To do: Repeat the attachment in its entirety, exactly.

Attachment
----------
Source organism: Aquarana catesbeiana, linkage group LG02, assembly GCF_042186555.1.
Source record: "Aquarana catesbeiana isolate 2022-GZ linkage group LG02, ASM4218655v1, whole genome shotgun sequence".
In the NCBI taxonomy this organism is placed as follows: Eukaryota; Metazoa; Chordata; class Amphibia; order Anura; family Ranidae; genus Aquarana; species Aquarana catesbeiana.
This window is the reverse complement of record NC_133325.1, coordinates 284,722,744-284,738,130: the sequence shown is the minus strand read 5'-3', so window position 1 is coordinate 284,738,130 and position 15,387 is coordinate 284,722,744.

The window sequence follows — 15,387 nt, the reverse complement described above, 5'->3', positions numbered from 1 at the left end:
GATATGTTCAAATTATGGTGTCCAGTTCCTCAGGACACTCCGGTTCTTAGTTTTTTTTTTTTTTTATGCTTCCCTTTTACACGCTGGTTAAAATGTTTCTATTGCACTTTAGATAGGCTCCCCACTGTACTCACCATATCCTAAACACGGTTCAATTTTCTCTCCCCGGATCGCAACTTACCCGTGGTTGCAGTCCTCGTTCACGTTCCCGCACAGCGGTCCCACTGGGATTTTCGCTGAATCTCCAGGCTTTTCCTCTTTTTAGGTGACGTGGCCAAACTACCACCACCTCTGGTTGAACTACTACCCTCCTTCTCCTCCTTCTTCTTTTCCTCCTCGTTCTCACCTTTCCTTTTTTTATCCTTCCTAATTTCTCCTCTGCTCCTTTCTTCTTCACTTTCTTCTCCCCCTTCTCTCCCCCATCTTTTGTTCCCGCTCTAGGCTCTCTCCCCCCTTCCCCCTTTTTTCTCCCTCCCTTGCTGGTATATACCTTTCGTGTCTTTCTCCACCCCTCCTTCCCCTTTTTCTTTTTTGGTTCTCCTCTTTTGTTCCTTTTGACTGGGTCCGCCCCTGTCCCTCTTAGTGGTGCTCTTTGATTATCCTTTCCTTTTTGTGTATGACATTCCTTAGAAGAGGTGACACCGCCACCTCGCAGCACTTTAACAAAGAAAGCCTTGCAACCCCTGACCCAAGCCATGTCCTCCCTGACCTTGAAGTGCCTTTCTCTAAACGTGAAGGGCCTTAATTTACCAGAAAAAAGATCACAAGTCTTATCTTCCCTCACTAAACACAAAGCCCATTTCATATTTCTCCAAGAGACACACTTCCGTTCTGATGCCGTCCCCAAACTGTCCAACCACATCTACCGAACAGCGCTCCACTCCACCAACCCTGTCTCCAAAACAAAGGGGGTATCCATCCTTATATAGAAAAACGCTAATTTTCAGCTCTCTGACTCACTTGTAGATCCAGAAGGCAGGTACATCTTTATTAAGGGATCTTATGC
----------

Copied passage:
Source organism: Aquarana catesbeiana, linkage group LG02, assembly GCF_042186555.1.
Source record: "Aquarana catesbeiana isolate 2022-GZ linkage group LG02, ASM4218655v1, whole genome shotgun sequence".
In the NCBI taxonomy this organism is placed as follows: Eukaryota; Metazoa; Chordata; class Amphibia; order Anura; family Ranidae; genus Aquarana; species Aquarana catesbeiana.
This window is the reverse complement of record NC_133325.1, coordinates 284,722,744-284,738,130: the sequence shown is the minus strand read 5'-3', so window position 1 is coordinate 284,738,130 and position 15,387 is coordinate 284,722,744.

The window sequence follows — 15,387 nt, the reverse complement described above, 5'->3', positions numbered from 1 at the left end:
GATATGTTCAAATTATGGTGTCCAGTTCCTCAGGACACTCCGGTTCTTAGTTTTTTTTTTTTTTTATGCTTCCCTTTTACACGCTGGTTAAAATGTTTCTATTGCACTTTAGATAGGCTCCCCACTGTACTCACCATATCCTAAACACGGTTCAATTTTCTCTCCCCGGATCGCAACTTACCCGTGGTTGCAGTCCTCGTTCACGTTCCCGCACAGCGGTCCCACTGGGATTTTCGCTGAATCTCCAGGCTTTTCCTCTTTTTAGGTGACGTGGCCAAACTACCACCACCTCTGGTTGAACTACTACCCTCCTTCTCCTCCTTCTTCTTTTCCTCCTCGTTCTCACCTTTCCTTTTTTTATCCTTCCTAATTTCTCCTCTGCTCCTTTCTTCTTCACTTTCTTCTCCCCCTTCTCTCCCCCATCTTTTGTTCCCGCTCTAGGCTCTCTCCCCCCTTCCCCCTTTTTTCTCCCTCCCTTGCTGGTATATACCTTTCGTGTCTTTCTCCACCCCTCCTTCCCCTTTTTCTTTTTTGGTTCTCCTCTTTTGTTCCTTTTGACTGGGTCCGCCCCTGTCCCTCTTAGTGGTGCTCTTTGATTATCCTTTCCTTTTTGTGTATGACATTCCTTAGAAGAGGTGACACCGCCACCTCGCAGCACTTTAACAAAGAAAGCCTTGCAACCCCTGACCCAAGCCATGTCCTCCCTGACCTTGAAGTGCCTTTCTCTAAACGTGAAGGGCCTTAATTTACCAGAAAAAAGATCACAAGTCTTATCTTCCCTCACTAAACACAAAGCCCATTTCATATTTCTCCAAGAGACACACTTCCGTTCTGATGCCGTCCCCAAACTGTCCAACCACATCTACCGAACAGCGCTCCACTCCACCAACCCTGTCTCCAAAACAAAGGGGGTATCCATCCTTATATAGAAAAACGCTAATTTTCAGCTCTCTGACTCACTTGTAGATCCAGAAGGCAGGTACATCTTTATTAAGGGATCTTATGC